Originally posted on Fox Sports Florida  |  Last updated 4/25/12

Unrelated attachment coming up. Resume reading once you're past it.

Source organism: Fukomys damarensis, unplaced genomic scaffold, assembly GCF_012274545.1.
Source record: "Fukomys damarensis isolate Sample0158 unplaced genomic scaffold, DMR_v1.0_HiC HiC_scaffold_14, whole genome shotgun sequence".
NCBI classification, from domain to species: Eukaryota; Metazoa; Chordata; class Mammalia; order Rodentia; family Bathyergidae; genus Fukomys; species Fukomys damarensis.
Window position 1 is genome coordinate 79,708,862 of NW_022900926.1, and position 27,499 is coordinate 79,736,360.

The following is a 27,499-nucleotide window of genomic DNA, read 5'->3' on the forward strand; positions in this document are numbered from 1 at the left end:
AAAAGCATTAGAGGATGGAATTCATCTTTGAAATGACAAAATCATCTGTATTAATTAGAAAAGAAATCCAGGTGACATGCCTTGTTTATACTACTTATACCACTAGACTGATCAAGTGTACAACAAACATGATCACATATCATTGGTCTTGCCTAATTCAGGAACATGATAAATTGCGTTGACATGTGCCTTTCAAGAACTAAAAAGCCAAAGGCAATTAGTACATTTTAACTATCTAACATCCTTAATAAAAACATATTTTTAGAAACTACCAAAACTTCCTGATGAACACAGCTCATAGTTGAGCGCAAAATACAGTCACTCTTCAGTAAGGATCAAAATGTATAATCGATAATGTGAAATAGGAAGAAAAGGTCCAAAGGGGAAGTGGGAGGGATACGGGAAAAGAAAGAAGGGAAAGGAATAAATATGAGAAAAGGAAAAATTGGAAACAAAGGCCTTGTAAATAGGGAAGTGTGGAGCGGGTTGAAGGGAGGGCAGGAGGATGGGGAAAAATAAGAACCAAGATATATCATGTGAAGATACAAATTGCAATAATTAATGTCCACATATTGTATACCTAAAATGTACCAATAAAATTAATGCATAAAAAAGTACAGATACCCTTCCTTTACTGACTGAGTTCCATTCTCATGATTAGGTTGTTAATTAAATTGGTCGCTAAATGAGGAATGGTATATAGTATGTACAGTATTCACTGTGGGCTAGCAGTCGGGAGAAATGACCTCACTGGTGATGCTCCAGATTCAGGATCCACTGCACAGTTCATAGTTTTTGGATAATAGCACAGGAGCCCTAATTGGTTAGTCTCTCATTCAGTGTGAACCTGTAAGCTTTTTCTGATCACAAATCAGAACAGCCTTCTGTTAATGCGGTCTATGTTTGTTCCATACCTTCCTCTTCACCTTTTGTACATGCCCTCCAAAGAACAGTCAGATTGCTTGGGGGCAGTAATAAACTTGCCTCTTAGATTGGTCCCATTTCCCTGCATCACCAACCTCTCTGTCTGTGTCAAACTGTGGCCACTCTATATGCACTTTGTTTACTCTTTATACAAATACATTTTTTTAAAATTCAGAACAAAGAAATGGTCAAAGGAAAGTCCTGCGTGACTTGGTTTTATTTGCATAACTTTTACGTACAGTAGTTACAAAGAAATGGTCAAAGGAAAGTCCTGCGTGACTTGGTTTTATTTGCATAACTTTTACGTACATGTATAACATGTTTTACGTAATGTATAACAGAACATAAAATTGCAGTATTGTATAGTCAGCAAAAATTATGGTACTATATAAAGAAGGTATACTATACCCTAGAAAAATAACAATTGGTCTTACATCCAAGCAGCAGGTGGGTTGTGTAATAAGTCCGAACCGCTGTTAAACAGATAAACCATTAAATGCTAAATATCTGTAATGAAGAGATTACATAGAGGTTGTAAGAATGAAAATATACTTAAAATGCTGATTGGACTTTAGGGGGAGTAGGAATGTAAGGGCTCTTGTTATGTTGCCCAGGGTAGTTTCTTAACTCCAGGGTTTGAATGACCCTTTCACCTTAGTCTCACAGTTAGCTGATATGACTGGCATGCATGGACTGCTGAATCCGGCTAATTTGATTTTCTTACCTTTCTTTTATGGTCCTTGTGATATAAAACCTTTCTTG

ST. PETERSBURG The Los Angeles Angels couldn't hit David Price Tuesday evening, but that didn't mean the Tampa Bay Rays lefthander went unscathed. First, there was a shaving-cream pie in his face courtesy of Rays ace James Shields in the middle of a post-game interview on the field. And then Price's teammates got in some good shots when he entered the clubhouse, minutes after having pitched perhaps the best game of his career to give his team its fifth win in six games. Amid whoops and cheers, the fourth-year starter who has struggled with inconsistency in the past two seasons had to run through a boisterous gauntlet beneath raised arms, while players playfully pummeled him in celebration of his five-hit, 5-0 complete-game shutout. Of course, getting a few lumps never felt so good to Price especially after an effort in which he mixed up his repertoire of pitches masterfully and finally resembled the dominant 19-game winner who finished second in the AL Cy Young Award balloting in 2010. "I took a beating when I got in here," he said, smiling. "But I'll take that any day." It was a night that Price was right and Carlos Pena was grand collecting his 1,000th career hit and a fittingly a mammoth blast into the right-field seats. It was a night the team that craved more power last season ripped four solo homers in all one game after setting a team record with four sacrifice flies against the Twins. The other three were courtesy of leadoff hitter Desmond Jennings in his first at bat, B.J. Upton in his first round-tripper of the season since returning last Friday from the disabled list, and Luke Scott, signed in the off-season along with Pena to increase the muscle quotient. And it was a night the Rays set the tone with their tried-and-true formula of take-charge pitching and sensational defense such as the sprinting, sliding catch in right by Matt Joyce in the third to take away a hit by Chris Iannetta, the pinpoint charge-and-throw off a bunt by third baseman Evan Longoria to rob Erick Aybar of a single, and the deft glove work throughout by shortstop Sean Rodriguez. Even Price got in on the action at one point, thrusting out his arm and catching a smash back up the middle by Vernon Wells in the second. "I just kind of stuck my hand out there and in went in my glove," he said. But it was what Price did with his other hand and arm that counted most. He threw 119 pitches, 80 for strikes, constantly keeping the slumping Angels (6-11) and their still-homerless star, Albert Pujols, off balance all night. "He's a competitor," said Pujols, who went 0-for-4 and saw his batting average drop to .232. "He threw a lot of off-speed. I think everybody in the league knows that he throws a lot of fastballs, but he was mixing up his pitches pretty well and keeping the ball down. He didn't make any mistakes; he was pretty comfortable pitching from the wind-up all the time." Angels manager Mike Sciocsia was equally impressed. "Tonight, David Price pitched a heck of a game for them," he said. "I don't know if we've seen a pitcher have a better game against us. We had a couple of opportunities but he shut the door. We had a couple of early hitters on and couldn't get anything going. Those guys just kept hitting their solo home runs and he knew what to do with the lead. It wasn't just fastballs, he had four pitches he was throwing on any count." Price's manager, Joe Maddon, echoed the sentiment of the Angels' skipper he once worked for as bench coach. "Great command on all of his pitches he pretty much broke out the kitchen sink," Maddon said. "He threw his fastball where he wanted to; his back- door cutter was there; the curveball was (there) for a strike he had everything going on tonight. He was a strike-thrower with all of his pitches, which makes it difficult for the other side because it's hard to really nail him down. I thought that really was one of his best performances in regards to using the entire repertoire." Price didn't disagree. "I felt good in the bullpen and really took it out there to the mound," he said. "Jose (Molina) was calling a bunch of different stuff and I was right there on the same page with him. We were in rhythm today and it was good. ... My stuff feels good right now and it's just a matter of putting everything together like I did tonight and moving forward." Price, as always, found motivation in looking backward as well. Tuesday marked the four-year anniversary of the death of his close friend and former high school teammate Tyler Morrissey, killed in a car crash. He has remained close with the Morrissey family and made mention of his late pal prior to this start. Perhaps it's no coincidence that Price's only other complete-game shutout came on April 25, 2010, only one day removed from the second anniversary of Morrissey's death. Price acknowledged he was thinking about him. "Oh yeah," he said. "I talked to his family earlier today. They had everybody over at their house tonight to watch the game like they usually do. I talked to them after the game. They were very excited." No one was more excited, however, that Price. Last season, he finished a drab 12-13 with a 3.49 ERA, a season after vaulting to the top of the Rays' rotation and into baseball's elite with a record of 19-6 and ERA of 2.72. But starting in the 2010 post-season and through the opening weeks of 2012, he hasn't seemed like the same pitcher at times. Suddenly, however, that appears to be changing. His record after four outings stands at 3-1 with an ERA of 2.63. And Tuesday he recaptured that aura of invincibility that Rays' fans longed to see and opponent's didn't. "I needed that," Price said. "I needed to get that feeling back. It gets old coming out after the fifth and sixth inning." He needed it to show the doubters who have wondered what became of the dazzling lefty of 2010. Price was aware of the growing sentiment of concern over his troubles. "Yeah, that's fine that's everybody in every sport," he said. "Everyone has critics. But I'm my own biggest critic, so I'm not going to worry about what everyone else is going to say." Price entered the ninth having yielded just three hits, but singles by Aybar and Torii Hunter with two out put his complete game and shutout in jeopardy. But he retired slugger Mark Trumbo on a fly out to left fielder Jennings to put it away, prompting teammates to race from the dugout to mob him at the mound. For the record, Maddon told the media he would have pulled Price had he not gotten past Trumbo, but Price wouldn't be denied in notching his second career shutout and third complete game. "He was the best I've ever seen him," said Pena. "I've seen him pitch many times throughout my years here in Tampa Bay. And today was the best I have ever seen him pitch. Obviously, we all know how incredibly talented he is and how above-average his stuff is. But I thought today he was pitching. He made them swing the bats early. He made them put the ball in play, but they weren't making good contact." Pena, on the other hand, made contact in the fourth, launching his towering shot off Ervin Santana (responsible for all four Rays homers) and to reach a landmark in his long, winding career through the majors starting in 2001 with Texas, leading through Detroit, Boston and Tampa Bay (from 2007-2010), the Cubs and back with the Rays again this season. "It's the tale of a dream come true," he said. "At the end of the day, I dreamed about getting one hit in the big leagues. So for me to be able to get 1,000, I can't put into words how special it is for me. I think the one thing that sticks out is I'm grateful, truly grateful to sit here and say, Wow, I've gotten 1,000 hits in the big leagues.' "To me, that's a lot. Maybe that mark is not celebrated in baseball because we celebrate 2,000 and 3,000. But I celebrated the fact that I got one. So 1,000 is just icing on the cake." And the fact it was a homer? "Yeah," he said. "That makes it even special." For the sparse Tropicana Field crowd of 14,933, it was one of many special moments topped by a pitching performance that was well worth the price of admission.